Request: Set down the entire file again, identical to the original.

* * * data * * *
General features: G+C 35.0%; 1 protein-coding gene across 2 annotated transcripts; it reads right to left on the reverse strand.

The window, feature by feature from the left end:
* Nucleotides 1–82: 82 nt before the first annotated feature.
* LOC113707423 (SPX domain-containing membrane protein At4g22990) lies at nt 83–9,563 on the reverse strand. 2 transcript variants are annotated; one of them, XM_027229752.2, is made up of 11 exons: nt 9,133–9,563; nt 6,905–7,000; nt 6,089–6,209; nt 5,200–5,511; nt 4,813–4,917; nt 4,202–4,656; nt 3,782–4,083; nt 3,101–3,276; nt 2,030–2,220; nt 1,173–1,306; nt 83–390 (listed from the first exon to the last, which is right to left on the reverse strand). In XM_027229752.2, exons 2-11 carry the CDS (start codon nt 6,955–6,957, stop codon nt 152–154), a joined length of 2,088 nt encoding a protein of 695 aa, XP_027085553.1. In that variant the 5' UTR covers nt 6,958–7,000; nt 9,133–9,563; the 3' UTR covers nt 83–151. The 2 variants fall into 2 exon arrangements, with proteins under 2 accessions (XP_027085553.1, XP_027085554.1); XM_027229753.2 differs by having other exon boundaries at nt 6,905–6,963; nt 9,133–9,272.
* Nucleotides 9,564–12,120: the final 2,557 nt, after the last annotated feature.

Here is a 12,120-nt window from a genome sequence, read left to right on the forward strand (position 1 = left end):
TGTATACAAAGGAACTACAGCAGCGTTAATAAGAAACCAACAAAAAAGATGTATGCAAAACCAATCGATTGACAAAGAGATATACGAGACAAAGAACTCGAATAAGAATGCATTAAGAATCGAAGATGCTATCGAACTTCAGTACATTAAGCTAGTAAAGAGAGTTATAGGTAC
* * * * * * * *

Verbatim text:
General features: G+C 35.0%; 1 protein-coding gene across 2 annotated transcripts; it reads right to left on the reverse strand.

The window, feature by feature from the left end:
* Nucleotides 1–82: 82 nt before the first annotated feature.
* LOC113707423 (SPX domain-containing membrane protein At4g22990) lies at nt 83–9,563 on the reverse strand. 2 transcript variants are annotated; one of them, XM_027229752.2, is made up of 11 exons: nt 9,133–9,563; nt 6,905–7,000; nt 6,089–6,209; nt 5,200–5,511; nt 4,813–4,917; nt 4,202–4,656; nt 3,782–4,083; nt 3,101–3,276; nt 2,030–2,220; nt 1,173–1,306; nt 83–390 (listed from the first exon to the last, which is right to left on the reverse strand). In XM_027229752.2, exons 2-11 carry the CDS (start codon nt 6,955–6,957, stop codon nt 152–154), a joined length of 2,088 nt encoding a protein of 695 aa, XP_027085553.1. In that variant the 5' UTR covers nt 6,958–7,000; nt 9,133–9,563; the 3' UTR covers nt 83–151. The 2 variants fall into 2 exon arrangements, with proteins under 2 accessions (XP_027085553.1, XP_027085554.1); XM_027229753.2 differs by having other exon boundaries at nt 6,905–6,963; nt 9,133–9,272.
* Nucleotides 9,564–12,120: the final 2,557 nt, after the last annotated feature.

Here is a 12,120-nt window from a genome sequence, read left to right on the forward strand (position 1 = left end):
TGTATACAAAGGAACTACAGCAGCGTTAATAAGAAACCAACAAAAAAGATGTATGCAAAACCAATCGATTGACAAAGAGATATACGAGACAAAGAACTCGAATAAGAATGCATTAAGAATCGAAGATGCTATCGAACTTCAGTACATTAAGCTAGTAAAGAGAGTTATAGGTAC